Ivan Kliun was a famous Moscovite artist who is captured here within a Cubist portrait by Kazimir Malevich. Artists would often collaborate together, particularly so with regards modern artists such as these who benefited from being amongst like minded company.
The artwork itself is highly abstract, where the man’s facial features are morphed and re-arranged to such a degree that it would have been entirely impossible to correctly identify the subject were it not for the very helpful title. It is normally the eyes that we spot first in art such as this, and we also can see the formation of a nose which is constructed by three vertical lines coloured in black, orange and blue. They tones help to form the rest of the piece too, though Malevich incorporates gradients in most of the shapes which suggests depth to the artwork. The style at this time was to use particularly abrupt gradients which transition from two quite different colours in a relatively short space. We then see a shape with triangular teeth, which appears to resemble a saw, though the relevance to this artist is unclear.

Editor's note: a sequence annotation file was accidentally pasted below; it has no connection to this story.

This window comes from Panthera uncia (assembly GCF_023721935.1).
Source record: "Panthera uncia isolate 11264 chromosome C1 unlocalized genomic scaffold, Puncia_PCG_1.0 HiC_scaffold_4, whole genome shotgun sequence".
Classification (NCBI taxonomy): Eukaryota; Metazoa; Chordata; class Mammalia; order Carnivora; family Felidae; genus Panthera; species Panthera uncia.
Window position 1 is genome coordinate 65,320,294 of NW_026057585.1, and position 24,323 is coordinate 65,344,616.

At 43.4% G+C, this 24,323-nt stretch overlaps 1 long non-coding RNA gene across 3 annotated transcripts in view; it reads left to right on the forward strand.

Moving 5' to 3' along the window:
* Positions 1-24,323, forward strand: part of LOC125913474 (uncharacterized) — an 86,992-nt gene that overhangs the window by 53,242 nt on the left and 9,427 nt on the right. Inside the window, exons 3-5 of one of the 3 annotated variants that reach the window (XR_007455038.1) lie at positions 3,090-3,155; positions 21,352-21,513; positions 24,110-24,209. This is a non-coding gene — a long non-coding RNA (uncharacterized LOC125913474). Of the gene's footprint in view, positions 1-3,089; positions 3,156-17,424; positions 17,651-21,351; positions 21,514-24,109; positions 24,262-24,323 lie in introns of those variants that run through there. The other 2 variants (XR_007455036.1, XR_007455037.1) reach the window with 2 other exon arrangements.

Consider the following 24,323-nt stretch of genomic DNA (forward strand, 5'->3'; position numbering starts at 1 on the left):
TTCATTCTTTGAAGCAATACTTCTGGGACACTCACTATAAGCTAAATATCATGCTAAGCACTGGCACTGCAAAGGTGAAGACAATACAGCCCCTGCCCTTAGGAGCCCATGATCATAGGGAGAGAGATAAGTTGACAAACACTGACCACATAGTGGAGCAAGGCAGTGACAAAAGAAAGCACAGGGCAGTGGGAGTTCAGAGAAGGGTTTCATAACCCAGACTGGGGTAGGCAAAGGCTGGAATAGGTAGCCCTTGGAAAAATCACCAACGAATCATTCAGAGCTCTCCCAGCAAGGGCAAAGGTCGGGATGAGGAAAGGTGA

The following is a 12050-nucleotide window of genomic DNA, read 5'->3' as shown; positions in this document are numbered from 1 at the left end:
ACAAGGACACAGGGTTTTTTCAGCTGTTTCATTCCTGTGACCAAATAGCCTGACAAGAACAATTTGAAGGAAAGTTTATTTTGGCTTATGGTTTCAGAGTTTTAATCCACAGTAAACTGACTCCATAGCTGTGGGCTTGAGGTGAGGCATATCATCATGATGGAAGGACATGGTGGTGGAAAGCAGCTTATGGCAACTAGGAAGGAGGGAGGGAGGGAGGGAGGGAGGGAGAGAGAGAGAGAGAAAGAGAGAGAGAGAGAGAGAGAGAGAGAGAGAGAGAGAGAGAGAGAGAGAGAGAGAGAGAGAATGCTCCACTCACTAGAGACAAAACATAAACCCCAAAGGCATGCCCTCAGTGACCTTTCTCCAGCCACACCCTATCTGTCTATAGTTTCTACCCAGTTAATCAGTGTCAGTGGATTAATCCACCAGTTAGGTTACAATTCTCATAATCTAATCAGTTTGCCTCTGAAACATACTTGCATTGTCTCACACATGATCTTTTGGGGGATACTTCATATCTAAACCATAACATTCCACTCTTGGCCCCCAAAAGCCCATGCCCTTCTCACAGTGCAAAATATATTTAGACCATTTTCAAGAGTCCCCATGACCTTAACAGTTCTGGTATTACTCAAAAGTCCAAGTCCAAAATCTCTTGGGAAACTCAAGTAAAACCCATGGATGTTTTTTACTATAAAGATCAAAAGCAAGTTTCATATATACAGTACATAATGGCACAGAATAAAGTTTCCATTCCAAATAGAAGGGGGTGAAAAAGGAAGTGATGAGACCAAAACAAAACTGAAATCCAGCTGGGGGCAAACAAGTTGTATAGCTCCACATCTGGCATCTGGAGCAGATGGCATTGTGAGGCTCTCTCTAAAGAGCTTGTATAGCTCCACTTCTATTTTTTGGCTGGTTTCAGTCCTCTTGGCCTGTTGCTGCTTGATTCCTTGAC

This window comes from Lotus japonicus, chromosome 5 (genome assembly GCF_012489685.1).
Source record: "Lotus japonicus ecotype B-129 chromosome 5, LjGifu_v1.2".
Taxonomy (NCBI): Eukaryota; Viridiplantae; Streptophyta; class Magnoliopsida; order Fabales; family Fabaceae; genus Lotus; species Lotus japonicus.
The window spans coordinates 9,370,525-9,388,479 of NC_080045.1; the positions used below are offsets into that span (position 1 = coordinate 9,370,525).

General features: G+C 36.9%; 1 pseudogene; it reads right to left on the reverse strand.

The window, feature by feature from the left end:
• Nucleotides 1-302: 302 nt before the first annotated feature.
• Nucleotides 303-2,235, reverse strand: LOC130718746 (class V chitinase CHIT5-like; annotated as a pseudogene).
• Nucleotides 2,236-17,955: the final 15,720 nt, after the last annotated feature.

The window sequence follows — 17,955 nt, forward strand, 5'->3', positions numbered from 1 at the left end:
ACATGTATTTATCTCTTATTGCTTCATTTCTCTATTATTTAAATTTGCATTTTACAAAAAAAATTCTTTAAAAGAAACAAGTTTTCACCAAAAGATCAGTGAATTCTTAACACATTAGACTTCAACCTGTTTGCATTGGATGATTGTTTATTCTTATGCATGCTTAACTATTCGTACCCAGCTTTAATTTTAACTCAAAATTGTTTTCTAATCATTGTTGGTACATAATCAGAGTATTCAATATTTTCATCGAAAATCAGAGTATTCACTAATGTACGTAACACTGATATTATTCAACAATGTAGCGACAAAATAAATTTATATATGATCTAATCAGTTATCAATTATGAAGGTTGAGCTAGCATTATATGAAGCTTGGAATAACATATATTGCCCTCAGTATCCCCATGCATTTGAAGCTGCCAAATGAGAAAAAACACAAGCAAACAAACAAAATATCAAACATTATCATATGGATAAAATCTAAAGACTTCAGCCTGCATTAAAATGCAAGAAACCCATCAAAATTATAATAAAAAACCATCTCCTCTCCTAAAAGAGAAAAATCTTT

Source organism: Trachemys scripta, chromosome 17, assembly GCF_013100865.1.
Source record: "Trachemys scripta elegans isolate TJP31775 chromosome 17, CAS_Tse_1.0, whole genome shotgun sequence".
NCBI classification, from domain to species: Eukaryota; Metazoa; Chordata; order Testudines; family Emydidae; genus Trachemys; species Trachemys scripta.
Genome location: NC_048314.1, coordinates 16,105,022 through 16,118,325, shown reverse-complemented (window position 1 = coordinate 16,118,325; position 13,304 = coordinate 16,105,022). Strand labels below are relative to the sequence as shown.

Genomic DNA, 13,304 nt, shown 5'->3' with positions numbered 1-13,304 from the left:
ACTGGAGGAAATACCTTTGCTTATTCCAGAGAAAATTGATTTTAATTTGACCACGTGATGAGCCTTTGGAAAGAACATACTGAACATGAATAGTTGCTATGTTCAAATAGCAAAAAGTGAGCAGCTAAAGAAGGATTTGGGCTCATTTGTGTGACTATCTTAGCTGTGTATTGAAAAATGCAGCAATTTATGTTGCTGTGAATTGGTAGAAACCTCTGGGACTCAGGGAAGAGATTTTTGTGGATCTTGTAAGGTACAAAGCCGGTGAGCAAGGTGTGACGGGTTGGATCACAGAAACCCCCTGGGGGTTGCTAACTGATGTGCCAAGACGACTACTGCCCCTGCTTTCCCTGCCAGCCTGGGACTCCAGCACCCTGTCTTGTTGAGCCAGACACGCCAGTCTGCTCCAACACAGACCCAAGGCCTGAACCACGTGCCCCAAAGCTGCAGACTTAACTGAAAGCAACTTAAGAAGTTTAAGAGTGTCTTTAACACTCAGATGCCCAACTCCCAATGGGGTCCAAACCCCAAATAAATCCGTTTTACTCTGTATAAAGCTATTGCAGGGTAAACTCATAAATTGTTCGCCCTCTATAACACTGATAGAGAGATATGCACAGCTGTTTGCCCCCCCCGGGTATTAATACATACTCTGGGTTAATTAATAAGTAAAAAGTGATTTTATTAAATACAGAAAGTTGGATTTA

Ivan Kliun was himself also highly modern in his approach and would have greatily approved of the style of his portrait, which no doubt was intended as a friendly gesture by Malevich, just as he would also produce portraits of his friends and family as well. Those interested in this style of art should certainly look into the career of French Cubist, Fernand Leger, who himself managed to create a unique oeuvre even within this highly competitive and much loved style of art. Some of his best known paintings would include the likes of Soldier with a Pipe, Soldiers Playing Cards and The Railway Crossing. He produced a style known as Tubular Cubism and we see similarities with this work of Malevich, where heavy gradients are used in order to give a sense of depth and perspective within what otherwise would have been an entirely flat composition.
Malevich was an innovative artist who continued to evolve his ideas throughout his career, whilst most others who have approached abstraction have tended to stick with the most abstract of styles once they had arrived there. Malevich was forced in part to change somewhat, as ruling powers in Russia were not interested in modern art in the early 20th century and promoted more traditional art with quite some vigour. Malevich would get into trouble with his own style and had to adapt to this changing environment by finding a middleground between avoiding controversy but also expressing himself in as free a way as possible within the slighly oppressive Russian state, at that time.